4 Things This Entrepreneur Learned About Business and Life Despite Overwhelming Obstacles

The only way to really fail is to stop learning and adapting.

The Thrive Global Community welcomes voices from many spheres on our open platform. We publish pieces as written by outside contributors with a wide range of opinions, which don’t necessarily reflect our own. Community stories are not commissioned by our editorial team and must meet our guidelines prior to being published.

Building a big, successful business is hard work. 

And I’m not talking about starting a side-hustle that makes a little extra money every month — it’s fine if that’s what you’re working on, but that isn’t what we’re talking about here — I’m talking about growing a disruptive startup which requires you to find investors, hire employees, buy office space, and really sink your teeth into the journey of entrepreneurship.

Building your business to the 7, 8, or 9-figure level will take some serious dedication, persistence, passion, and ingenuity. But you can do it. With the right strategies and mindset, and plenty of hustle, you can grow your business as big as you like (just look at the unrelenting Jeff Bezos). 

Here are 4 things Joresa Blount, founder of GoFlyy, learned about growing a healthy business (and life) while spending over a decade working on, consulting with, and speaking to some of the most disruptive startups. 

1. The power of networking can not be understated.

I’ve never met a founder of a growing and thriving startup who didn’t have a large network of high-performers surrounding them. And typically, the more high-performers with various talents and expertise in the founder’s network, the more successful the business becomes down the road. 

There are a few reasons for this. First, as many self-development experts have explained, every person is the average of their closest friends. Which means that if you want to build a successful business, you should surround yourself with people who’ve built successful businesses. Second, with a large network of experts in various niches, you have easy (and often, free) access to brilliant people who can help you achieve your goals, jump unexpected hurdles, and build the business of your dreams.

2. Failure happens when you stop adapting.

Failure is a mindset, an internal belief that you’ll never succeed, that you’ll never build a massively successful startup.

Sure, your product launch might be a total flop, your target market might not be who you thought it was, or you might be running low on capital… but none of that matters — not so long as you’re going to seek out ways to solve the problem and keep going. The only way to really fail is to stop learning and adapting.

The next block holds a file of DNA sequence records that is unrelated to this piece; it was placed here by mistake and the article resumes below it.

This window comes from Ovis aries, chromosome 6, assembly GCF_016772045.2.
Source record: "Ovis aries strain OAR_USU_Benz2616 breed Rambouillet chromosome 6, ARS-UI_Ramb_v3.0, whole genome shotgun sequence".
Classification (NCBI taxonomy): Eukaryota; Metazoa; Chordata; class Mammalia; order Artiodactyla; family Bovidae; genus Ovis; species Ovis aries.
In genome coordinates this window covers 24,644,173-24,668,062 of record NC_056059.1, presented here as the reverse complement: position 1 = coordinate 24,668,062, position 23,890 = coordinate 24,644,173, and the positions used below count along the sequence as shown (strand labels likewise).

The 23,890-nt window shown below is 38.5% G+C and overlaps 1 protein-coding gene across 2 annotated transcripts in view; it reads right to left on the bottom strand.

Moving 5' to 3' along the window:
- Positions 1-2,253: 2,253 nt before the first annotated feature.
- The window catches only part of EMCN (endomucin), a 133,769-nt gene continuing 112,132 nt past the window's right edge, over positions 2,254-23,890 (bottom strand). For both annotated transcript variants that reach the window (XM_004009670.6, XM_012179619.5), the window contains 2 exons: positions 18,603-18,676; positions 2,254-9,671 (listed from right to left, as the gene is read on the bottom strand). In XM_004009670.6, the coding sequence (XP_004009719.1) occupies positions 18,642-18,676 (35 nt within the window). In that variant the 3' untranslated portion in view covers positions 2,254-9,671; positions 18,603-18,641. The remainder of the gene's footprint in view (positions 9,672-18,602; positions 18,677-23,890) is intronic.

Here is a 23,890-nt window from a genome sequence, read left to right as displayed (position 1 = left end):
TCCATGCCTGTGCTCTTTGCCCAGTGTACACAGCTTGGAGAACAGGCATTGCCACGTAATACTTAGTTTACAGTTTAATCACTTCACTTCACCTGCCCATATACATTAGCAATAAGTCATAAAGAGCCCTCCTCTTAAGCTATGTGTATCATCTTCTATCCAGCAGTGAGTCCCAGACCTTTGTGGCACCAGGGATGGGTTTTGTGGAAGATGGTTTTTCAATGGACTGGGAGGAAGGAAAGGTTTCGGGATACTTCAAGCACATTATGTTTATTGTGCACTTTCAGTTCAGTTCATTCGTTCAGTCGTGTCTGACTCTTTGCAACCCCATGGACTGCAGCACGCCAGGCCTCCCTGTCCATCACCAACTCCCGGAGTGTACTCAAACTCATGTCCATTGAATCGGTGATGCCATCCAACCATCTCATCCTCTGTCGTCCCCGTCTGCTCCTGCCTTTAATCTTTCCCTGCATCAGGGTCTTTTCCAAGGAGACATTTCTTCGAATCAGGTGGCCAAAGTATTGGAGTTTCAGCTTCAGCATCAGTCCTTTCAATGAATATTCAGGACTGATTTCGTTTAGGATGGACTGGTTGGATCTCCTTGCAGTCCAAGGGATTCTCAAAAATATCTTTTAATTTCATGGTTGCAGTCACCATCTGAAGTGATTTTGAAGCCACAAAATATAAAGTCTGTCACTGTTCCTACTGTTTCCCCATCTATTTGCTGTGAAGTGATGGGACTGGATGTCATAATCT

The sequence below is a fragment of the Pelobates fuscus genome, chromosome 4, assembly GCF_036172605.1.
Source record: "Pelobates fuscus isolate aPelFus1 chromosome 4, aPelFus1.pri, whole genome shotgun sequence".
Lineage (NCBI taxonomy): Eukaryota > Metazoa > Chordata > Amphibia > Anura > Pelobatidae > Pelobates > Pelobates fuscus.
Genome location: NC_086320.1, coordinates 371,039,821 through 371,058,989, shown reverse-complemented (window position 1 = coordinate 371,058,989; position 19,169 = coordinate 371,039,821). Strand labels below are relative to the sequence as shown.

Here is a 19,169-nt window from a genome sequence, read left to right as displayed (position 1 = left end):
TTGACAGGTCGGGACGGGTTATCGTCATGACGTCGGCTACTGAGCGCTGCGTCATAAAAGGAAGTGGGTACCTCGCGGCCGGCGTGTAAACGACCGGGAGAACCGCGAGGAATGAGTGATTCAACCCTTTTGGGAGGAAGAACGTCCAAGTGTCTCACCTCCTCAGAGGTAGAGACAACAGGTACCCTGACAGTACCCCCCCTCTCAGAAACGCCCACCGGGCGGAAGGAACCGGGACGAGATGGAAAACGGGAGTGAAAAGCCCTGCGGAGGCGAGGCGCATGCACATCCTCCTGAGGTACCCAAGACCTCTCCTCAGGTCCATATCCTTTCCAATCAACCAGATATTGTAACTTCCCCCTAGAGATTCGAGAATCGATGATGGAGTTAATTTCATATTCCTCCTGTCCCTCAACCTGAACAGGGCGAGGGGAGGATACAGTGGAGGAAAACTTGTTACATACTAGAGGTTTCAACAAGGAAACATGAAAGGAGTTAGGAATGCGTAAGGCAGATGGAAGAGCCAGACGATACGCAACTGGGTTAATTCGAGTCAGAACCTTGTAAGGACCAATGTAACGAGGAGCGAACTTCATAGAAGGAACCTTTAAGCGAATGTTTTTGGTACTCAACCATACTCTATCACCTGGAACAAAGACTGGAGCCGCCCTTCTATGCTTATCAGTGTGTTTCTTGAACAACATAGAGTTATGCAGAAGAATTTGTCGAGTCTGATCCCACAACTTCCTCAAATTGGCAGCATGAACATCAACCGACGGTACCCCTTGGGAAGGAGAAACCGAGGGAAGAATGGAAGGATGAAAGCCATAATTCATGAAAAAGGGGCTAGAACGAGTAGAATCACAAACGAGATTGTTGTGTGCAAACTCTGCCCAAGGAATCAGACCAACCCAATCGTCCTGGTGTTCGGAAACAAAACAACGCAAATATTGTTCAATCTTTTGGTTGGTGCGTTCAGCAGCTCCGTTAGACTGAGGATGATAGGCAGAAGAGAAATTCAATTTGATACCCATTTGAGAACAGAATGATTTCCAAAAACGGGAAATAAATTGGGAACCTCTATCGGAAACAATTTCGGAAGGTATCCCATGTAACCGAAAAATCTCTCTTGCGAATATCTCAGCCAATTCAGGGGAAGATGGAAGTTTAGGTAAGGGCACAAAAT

Every successful entrepreneur I know, without fault, expects setbacks and uses them as opportunities to learn and adapt, not as an excuse to quit. I love the way that Mel Robbins explains this mindset shift: “Giving up on your goal because of one setback is like slashing your other three tires because you got a flat.” Just fix the flat and keep driving — there’s no other way forward. 

3. Just because you built the business, doesn’t mean you should keep the business.

Many startup entrepreneurs dream of being like Jeff Bezos, Bill Gates, or Mark Zuckerburg. They have the idea for their business, they nurture the business through its early stages, and they expect to lead it once it’s worth millions or billions of dollars. 

And for some entrepreneurs, that works. But I’ve found that a lot of times, the person who started the business isn’t the best person to keep growing the business. In fact, it’s not unusual for a successful startup founder to lose interest and sense of purpose once their startup reaches maturity, because the process for growth is so much different than what they really enjoy doing: the early stages of business development. If that’s you, don’t be afraid to sell your business once it becomes something you no longer want to lead — that’ll provide you with the capital and freedom to go build something else spectacular. 

4. Company culture can drive extraordinary results. 

There’s something really powerful about a group of people in the same room who care about the same thing and are working toward the same vision. 

If you want to watch your startup takes off like a rocket ship, then hire people who are just as passionate about their part in your business as you are yours. Make your company vision and mission crystal clear with every new hire and ensure they’re on the same page as you. 

And only hire people who you honestly believe will make your business more impactful and more extraordinary — don’t settle for anything less.

    Share your comments below. Please read our commenting guidelines before posting. If you have a concern about a comment, report it here.

    You might also like...


    Diego Bejarano Gerke: “Living for today vs. tomorrow”

    by Ben Ari

    Chris Sowa of Schneider Electric: “Bring at least one leading customer on your disruption journey”

    by Charlie Katz

    “Learning is more important.” with Outi Pietilanaho and Mitch Russo

    by Mitch Russo

    Sign up for the Thrive Global newsletter

    Will be used in accordance with our privacy policy.

    Thrive Global
    People look for retreats for themselves, in the country, by the coast, or in the hills . . . There is nowhere that a person can find a more peaceful and trouble-free retreat than in his own mind. . . . So constantly give yourself this retreat, and renew yourself.


    We use cookies on our site to give you the best experience possible. By continuing to browse the site, you agree to this use. For more information on how we use cookies, see our Privacy Policy.